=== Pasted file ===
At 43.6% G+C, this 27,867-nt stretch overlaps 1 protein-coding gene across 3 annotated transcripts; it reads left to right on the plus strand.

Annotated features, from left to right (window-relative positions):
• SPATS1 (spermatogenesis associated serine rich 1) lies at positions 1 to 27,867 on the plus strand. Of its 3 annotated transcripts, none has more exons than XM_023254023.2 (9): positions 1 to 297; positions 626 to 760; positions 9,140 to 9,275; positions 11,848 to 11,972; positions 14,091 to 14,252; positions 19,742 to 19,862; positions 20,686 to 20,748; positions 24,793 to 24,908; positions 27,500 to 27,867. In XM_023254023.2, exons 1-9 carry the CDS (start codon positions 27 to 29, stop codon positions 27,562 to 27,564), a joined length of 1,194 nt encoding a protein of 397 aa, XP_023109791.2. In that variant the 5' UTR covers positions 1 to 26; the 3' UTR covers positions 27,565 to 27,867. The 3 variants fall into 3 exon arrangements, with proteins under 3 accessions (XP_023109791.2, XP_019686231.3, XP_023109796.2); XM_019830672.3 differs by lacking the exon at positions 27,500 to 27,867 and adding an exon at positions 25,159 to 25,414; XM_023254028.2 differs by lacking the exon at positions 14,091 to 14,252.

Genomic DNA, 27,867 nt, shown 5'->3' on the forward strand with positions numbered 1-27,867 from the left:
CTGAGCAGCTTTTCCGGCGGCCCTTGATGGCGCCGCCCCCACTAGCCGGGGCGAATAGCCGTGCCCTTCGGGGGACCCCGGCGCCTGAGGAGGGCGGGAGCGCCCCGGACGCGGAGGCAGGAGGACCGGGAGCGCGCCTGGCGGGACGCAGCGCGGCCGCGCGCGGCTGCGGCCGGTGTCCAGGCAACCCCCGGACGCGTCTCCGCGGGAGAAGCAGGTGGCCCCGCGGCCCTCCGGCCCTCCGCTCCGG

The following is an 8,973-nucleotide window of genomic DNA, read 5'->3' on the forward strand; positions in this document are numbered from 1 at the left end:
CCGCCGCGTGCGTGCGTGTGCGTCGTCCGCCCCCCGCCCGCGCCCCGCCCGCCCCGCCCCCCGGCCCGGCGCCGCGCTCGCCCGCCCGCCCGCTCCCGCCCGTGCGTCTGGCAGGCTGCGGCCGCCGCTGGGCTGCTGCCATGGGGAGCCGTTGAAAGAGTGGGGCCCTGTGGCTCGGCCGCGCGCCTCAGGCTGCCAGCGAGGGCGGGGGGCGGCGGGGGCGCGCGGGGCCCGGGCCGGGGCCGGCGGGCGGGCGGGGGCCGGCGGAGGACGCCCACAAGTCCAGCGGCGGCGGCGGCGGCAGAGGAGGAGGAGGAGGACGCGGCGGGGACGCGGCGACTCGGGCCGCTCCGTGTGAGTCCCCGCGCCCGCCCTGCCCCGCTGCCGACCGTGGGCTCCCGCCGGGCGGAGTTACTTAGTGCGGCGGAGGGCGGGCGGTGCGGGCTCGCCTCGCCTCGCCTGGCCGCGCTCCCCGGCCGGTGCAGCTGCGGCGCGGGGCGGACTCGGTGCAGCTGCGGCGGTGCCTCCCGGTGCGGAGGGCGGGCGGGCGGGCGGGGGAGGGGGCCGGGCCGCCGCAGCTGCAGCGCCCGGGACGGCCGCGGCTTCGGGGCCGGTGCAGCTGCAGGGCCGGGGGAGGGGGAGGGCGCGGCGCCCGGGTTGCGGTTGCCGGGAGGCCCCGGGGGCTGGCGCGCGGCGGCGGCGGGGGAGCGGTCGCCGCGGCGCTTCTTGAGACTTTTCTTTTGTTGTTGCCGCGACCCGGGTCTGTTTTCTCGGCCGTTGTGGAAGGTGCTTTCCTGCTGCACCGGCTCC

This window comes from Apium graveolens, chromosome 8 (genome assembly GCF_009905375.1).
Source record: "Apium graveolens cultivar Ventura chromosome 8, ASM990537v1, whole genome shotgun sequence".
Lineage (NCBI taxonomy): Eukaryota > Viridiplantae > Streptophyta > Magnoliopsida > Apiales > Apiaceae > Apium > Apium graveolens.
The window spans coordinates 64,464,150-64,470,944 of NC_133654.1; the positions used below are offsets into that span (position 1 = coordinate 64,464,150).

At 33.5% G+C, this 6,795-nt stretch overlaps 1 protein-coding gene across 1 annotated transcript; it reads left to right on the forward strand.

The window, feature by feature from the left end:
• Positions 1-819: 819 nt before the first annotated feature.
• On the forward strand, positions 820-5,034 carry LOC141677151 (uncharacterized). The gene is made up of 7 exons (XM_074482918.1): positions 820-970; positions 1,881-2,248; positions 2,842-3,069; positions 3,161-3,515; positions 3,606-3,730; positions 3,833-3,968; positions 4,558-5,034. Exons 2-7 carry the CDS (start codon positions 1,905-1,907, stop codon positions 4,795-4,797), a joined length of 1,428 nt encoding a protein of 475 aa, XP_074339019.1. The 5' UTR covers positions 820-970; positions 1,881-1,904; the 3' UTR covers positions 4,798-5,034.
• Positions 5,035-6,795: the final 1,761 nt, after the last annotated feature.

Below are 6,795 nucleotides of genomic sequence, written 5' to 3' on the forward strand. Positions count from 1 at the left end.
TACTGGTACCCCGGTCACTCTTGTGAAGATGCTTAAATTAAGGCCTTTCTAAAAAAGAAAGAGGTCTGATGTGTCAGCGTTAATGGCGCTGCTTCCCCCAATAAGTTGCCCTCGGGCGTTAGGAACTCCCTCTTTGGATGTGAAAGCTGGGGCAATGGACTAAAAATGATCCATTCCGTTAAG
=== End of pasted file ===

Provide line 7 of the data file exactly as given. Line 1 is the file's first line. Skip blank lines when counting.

CCGCCGCGTGCGTGCGTGTGCGTCGTCCGCCCCCCGCCCGCGCCCCGCCCGCCCCGCCCCCCGGCCCGGCGCCGCGCTCGCCCGCCCGCCCGCTCCCGCCCGTGCGTCTGGCAGGCTGCGGCCGCCGCTGGGCTGCTGCCATGGGGAGCCGTTGAAAGAGTGGGGCCCTGTGGCTCGGCCGCGCGCCTCAGGCTGCCAGCGAGGGCGGGGGGCGGCGGGGGCGCGCGGGGCCCGGGCCGGGGCCGGCGGGCGGGCGGGGGCCGGCGGAGGACGCCCACAAGTCCAGCGGCGGCGGCGGCGGCAGAGGAGGAGGAGGAGGACGCGGCGGGGACGCGGCGACTCGGGCCGCTCCGTGTGAGTCCCCGCGCCCGCCCTGCCCCGCTGCCGACCGTGGGCTCCCGCCGGGCGGAGTTACTTAGTGCGGCGGAGGGCGGGCGGTGCGGGCTCGCCTCGCCTCGCCTGGCCGCGCTCCCCGGCCGGTGCAGCTGCGGCGCGGGGCGGACTCGGTGCAGCTGCGGCGGTGCCTCCCGGTGCGGAGGGCGGGCGGGCGGGCGGGGGAGGGGGCCGGGCCGCCGCAGCTGCAGCGCCCGGGACGGCCGCGGCTTCGGGGCCGGTGCAGCTGCAGGGCCGGGGGAGGGGGAGGGCGCGGCGCCCGGGTTGCGGTTGCCGGGAGGCCCCGGGGGCTGGCGCGCGGCGGCGGCGGGGGAGCGGTCGCCGCGGCGCTTCTTGAGACTTTTCTTTTGTTGTTGCCGCGACCCGGGTCTGTTTTCTCGGCCGTTGTGGAAGGTGCTTTCCTGCTGCACCGGCTCC